There is an intriguing contrast as well as some similarities between the photographs of Stanley Marcus and his granddaughter, Allison V. Smith, in their “Reflections” show at Artspace at Untitled.
The exhibit contains smaller pictures of people and other subjects by the former president of the luxury brand Neiman Marcus, who died in 2002, and larger, square-format photos by Smith, a Dallas photojournalist.
The color pictures by Marcus, “discreetly made during his international travels for the company,” or portraying family and friends, have an informal, unforced documentary quality, which makes them especially memorable.
In a photo of “Vice President Lyndon Johnson,” taken at his ranch in early 1963, the future president has an intent expression, at odds with his casual seated posture and gold, short-sleeved, almost exotic sports shirt.
Nearly surreal is Marcus' 1964 photo of several serious-looking men, seated in a bar or cafe, under round-topped, umbrella-like hanging lamps, wearing “the Stetson Made Famous by LBJ.”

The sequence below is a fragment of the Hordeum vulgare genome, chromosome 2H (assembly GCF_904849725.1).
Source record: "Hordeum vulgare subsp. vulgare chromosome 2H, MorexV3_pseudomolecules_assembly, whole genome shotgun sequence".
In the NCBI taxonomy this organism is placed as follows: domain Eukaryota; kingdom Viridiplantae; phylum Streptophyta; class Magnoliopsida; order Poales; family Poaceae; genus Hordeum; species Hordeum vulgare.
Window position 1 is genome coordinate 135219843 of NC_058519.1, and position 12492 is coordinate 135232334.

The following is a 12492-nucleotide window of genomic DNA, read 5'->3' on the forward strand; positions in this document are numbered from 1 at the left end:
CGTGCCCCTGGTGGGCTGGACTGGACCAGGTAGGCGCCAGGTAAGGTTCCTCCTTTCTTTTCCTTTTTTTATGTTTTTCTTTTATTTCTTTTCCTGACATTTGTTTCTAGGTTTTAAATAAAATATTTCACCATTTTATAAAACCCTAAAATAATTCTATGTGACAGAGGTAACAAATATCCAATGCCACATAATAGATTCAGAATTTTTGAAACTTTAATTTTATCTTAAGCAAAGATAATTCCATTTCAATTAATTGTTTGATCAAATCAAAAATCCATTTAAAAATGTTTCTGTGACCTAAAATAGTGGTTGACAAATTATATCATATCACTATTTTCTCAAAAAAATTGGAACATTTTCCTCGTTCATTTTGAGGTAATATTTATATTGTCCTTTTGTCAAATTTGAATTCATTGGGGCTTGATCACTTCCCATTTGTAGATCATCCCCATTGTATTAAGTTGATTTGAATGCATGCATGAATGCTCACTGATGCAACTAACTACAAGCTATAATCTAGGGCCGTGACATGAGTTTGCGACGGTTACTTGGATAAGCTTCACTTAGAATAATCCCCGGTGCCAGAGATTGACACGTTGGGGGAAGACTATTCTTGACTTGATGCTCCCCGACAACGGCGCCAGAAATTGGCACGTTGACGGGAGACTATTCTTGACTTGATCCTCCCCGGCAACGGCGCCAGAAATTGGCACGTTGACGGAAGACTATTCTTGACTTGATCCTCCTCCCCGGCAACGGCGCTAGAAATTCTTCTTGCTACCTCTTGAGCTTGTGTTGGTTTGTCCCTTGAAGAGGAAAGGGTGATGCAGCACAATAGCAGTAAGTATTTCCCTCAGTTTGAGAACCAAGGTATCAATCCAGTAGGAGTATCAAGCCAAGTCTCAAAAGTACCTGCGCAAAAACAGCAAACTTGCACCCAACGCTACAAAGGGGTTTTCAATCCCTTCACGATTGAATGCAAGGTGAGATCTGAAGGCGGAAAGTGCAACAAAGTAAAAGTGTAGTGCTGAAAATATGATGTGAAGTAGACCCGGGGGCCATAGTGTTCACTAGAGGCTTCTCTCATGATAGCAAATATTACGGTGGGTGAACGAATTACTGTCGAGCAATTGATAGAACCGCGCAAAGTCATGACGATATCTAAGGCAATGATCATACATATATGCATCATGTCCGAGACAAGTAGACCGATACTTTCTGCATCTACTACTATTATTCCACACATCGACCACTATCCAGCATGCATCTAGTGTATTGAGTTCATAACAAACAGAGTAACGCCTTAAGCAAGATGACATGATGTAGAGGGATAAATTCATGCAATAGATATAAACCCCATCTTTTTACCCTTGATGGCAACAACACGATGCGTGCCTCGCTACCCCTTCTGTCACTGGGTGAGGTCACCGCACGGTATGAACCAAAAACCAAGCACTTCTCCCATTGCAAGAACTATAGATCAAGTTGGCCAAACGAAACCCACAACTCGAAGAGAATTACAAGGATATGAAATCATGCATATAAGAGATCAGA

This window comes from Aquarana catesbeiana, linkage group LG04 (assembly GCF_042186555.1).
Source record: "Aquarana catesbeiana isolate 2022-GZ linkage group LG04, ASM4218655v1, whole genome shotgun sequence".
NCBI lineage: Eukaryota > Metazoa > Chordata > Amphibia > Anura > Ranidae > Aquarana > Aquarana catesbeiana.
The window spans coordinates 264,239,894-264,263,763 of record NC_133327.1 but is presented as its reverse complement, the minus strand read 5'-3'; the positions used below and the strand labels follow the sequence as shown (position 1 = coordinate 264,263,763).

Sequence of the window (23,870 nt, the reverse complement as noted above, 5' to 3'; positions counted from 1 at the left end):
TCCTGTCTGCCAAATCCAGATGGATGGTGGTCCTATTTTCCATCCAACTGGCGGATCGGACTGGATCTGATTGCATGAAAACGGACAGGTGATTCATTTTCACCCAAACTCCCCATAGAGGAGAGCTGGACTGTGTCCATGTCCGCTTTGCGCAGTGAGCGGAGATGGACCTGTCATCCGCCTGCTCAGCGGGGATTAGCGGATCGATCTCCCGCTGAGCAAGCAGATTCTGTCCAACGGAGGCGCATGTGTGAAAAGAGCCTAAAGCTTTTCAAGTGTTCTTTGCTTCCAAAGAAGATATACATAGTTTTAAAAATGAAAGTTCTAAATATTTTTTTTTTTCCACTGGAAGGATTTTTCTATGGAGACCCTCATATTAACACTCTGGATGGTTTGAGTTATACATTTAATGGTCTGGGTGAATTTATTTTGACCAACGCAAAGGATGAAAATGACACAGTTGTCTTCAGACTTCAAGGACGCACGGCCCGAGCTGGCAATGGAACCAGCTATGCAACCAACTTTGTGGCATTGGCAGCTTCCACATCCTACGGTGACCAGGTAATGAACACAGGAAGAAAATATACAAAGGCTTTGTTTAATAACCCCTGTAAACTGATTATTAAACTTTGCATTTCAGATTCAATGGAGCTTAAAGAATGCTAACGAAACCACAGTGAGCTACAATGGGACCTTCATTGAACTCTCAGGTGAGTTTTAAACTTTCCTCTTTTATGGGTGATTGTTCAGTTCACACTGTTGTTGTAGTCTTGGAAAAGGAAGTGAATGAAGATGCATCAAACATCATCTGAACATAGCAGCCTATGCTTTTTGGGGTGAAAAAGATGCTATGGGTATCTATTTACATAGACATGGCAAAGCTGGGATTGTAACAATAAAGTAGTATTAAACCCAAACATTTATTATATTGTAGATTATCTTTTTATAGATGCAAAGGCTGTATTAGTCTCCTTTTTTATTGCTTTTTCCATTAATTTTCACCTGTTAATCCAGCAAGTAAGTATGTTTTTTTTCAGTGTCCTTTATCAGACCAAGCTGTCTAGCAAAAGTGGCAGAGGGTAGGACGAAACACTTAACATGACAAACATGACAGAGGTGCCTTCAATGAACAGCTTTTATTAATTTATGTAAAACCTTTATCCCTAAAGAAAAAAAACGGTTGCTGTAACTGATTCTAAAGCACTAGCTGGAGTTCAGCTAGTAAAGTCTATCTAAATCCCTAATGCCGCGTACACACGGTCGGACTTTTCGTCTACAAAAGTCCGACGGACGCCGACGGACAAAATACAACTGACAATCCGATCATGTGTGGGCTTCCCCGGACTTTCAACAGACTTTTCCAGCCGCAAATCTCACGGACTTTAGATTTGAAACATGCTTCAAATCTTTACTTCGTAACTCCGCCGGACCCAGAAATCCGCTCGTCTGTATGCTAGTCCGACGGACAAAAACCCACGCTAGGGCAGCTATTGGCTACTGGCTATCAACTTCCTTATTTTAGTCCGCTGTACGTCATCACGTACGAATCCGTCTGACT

There is something a bit surreal, too, about his photo of the backs of two priests, whose black hats and long black robes, as they look at Roman ruins, make their bodies almost seem to be joined, like twins.
The same might be said of his 1957 picture of the back of a woman, wearing a black dress, looking down, somewhat askance, at parts of two unclad mannequins, used in something called “the French Fortnight” in Dallas.
Capturing the spirit of travel nicely are Marcus' photos of a Cadillac being lowered below deck on the Queen Mary in 1948, and of a quaintly charming merry-go-round, with small houses for seats, at “A Fair in Milan” in 1957.
Equally eye-catching — and holding — are many of Marcus' pictures of people. The dark suit worn by Christian Dior creates a striking contrast with the exotic pattern of fabric behind him, as the designer smokes a cigarette, with one hand in his pocket, at his Paris apartment, in a 1954 photo.
His wife sits with two female friends, wearing straw hats purchased at the market in Acapulco, the warm colors of their pink skins balancing the cool blue of the ocean behind them, in a 1962 picture.
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